A Long Island City bakery that planned to fire more than 30 employees unless they showed legal working papers has granted its staff a slight reprieve. Tom Cat Bakery — which had been responding to an audit from the Department of Homeland Security — has told employees that it will look into keeping veteran staff in the country, according to Qns.com, since DHS has extended its deadline to April 21 for staff to submit paperwork showing that they can legally work in the U.S. If a business doesn’t provide the forms, it could potentially be fines or be targeted by the Immigration and Customs Enforcement for raids.
Protests organized by food workers nonprofit Brandworkers erupted last week after the bakery told the 31 employees they had been flagged by the government for not having proper I-9 forms, a document that proves they can legally work in the country. To make matters worse, Tom Cat, which has been in Queens since 1987, said that if the workers couldn’t come up with the form within ten days, they would be fired without severance pay. Some of the workers had been at the company for as long as 24 years.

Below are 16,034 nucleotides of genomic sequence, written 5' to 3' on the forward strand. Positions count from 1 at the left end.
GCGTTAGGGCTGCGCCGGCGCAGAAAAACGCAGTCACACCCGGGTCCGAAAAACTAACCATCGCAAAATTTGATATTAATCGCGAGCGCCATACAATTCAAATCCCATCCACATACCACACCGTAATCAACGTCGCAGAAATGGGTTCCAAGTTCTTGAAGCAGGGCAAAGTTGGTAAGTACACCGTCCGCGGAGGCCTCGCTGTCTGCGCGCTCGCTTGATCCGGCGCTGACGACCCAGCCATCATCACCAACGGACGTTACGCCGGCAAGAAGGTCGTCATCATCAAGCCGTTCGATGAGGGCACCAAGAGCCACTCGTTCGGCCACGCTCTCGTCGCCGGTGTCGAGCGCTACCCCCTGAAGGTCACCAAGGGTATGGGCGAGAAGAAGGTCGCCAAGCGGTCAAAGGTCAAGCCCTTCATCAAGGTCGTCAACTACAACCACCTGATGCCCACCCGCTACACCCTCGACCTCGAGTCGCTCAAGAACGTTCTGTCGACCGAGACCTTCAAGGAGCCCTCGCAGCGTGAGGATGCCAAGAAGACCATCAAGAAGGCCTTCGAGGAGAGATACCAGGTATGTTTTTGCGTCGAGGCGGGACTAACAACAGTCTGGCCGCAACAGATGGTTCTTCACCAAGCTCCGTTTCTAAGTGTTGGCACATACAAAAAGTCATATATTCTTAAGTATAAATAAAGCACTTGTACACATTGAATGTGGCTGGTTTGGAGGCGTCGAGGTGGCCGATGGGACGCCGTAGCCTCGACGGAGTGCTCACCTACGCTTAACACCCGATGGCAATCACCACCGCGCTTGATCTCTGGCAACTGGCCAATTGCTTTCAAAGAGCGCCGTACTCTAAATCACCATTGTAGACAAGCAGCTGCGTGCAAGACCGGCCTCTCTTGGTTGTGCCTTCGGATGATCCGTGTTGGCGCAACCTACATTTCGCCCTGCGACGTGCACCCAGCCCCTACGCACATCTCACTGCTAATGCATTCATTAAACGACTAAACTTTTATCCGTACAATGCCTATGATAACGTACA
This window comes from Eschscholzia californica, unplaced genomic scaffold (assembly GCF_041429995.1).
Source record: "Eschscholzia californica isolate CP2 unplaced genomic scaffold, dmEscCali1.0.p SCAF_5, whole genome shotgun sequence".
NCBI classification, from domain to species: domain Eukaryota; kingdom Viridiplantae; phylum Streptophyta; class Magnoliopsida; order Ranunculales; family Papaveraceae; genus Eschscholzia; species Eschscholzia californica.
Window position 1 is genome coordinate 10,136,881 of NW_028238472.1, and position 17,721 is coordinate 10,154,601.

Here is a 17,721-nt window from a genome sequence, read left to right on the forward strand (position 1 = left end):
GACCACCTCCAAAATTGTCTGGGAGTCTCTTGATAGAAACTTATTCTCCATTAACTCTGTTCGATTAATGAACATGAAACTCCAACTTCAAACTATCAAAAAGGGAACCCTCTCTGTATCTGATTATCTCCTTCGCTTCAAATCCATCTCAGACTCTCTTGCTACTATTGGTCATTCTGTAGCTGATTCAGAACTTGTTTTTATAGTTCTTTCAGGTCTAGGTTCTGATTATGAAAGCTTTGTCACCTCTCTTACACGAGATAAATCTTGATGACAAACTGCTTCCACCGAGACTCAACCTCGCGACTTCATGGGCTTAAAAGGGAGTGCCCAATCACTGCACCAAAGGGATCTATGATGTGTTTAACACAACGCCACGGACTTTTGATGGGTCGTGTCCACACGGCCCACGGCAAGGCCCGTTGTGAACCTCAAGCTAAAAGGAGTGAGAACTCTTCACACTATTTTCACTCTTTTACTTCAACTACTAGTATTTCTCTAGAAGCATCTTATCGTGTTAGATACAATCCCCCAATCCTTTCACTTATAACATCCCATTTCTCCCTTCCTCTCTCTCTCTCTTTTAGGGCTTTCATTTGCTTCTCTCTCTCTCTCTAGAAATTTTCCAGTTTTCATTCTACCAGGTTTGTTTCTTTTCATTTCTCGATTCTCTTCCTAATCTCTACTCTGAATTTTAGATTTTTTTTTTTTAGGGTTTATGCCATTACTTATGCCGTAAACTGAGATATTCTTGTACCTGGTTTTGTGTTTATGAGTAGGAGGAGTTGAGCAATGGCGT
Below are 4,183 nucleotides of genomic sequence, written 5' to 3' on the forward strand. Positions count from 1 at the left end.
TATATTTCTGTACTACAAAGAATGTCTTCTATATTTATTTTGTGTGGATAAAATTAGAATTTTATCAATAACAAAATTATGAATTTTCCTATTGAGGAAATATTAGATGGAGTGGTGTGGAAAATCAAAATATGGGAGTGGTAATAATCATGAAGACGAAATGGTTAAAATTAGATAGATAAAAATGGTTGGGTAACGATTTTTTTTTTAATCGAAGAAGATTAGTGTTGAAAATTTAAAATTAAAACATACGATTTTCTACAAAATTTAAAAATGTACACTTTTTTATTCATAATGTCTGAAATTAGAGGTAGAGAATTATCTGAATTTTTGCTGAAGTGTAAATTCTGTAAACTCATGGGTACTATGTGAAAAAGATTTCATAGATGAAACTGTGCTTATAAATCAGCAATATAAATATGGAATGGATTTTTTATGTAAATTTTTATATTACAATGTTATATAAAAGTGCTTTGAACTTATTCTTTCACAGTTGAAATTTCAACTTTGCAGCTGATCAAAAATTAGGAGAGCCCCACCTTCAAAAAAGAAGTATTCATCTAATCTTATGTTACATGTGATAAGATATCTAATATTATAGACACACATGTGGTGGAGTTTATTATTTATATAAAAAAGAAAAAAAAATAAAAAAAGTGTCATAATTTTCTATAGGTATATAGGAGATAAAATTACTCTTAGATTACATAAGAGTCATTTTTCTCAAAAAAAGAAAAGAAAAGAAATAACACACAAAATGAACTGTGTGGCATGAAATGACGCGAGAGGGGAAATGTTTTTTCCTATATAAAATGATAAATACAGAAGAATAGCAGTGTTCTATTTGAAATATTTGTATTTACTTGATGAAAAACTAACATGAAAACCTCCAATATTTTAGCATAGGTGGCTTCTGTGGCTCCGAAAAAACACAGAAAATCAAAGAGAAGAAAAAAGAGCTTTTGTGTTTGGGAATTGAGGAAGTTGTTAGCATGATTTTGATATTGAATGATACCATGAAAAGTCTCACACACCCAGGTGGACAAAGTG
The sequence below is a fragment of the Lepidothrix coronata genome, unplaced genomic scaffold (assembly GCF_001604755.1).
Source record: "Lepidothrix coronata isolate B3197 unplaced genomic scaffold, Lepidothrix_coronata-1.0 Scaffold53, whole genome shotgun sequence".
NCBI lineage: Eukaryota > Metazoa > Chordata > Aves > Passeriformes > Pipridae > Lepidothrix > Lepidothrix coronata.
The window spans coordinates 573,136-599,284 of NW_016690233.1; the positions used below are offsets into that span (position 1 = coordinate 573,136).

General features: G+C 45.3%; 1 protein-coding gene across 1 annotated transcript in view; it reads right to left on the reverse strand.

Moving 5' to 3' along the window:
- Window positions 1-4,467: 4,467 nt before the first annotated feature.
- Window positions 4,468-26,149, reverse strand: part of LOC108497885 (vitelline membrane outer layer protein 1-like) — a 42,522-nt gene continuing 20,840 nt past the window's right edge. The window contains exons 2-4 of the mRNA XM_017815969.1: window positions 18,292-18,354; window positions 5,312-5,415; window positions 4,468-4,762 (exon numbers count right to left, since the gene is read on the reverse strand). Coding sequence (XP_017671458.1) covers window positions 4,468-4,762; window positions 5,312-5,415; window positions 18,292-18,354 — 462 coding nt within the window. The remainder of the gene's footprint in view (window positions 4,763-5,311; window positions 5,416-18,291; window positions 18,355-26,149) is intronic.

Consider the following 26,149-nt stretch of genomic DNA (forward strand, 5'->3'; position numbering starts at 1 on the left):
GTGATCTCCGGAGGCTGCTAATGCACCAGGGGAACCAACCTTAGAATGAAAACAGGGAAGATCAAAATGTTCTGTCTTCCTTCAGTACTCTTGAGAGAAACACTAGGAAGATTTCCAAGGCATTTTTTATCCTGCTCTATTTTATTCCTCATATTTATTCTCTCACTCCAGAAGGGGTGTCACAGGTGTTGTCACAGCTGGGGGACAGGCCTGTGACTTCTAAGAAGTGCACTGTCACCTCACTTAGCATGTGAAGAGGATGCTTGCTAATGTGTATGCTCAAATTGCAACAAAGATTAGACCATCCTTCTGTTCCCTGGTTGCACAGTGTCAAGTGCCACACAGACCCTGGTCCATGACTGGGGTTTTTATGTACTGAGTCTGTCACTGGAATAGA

Tom Cat Bakery Inc workers respond to an I-9 immigration audit and threats of being fired after building the company's success for 10+ yearsPosted by Brandworkers on Wednesday, March 22, 2017
Still, the extended deadline and the bakery’s newfound commitment to help some of longtime employees doesn’t mean job security for all. A Brandworkers rep tells Qns.com that although Tom Cat plans to investigate sponsoring some staff, it might not be an option available to all 31 employees. And by April 21, they are still expected to show updated papers proving their legal status.
Last week, it wasn’t clear whether the DHS audit of the bakery staff was a routine inspection or not, though local elected officials blamed it on President Donald Trump’s stricter immigration policies.
The immigration status of restaurant employees has been a topic of conversation nationwide because of the policies, particularly since a significant portion of the industry workforce are immigrants. Many spots are declaring themselves “sanctuary restaurants,” with pledges to serve as safe spaces for everyone, especially the most vulnerable groups.
In the meantime, Brandworkers and Tom Cat staff are raising money to help the 31 employees should they be fired. At press time, they had raised more than $26,000, buoyed by a $25,000 donation from one anonymous donor.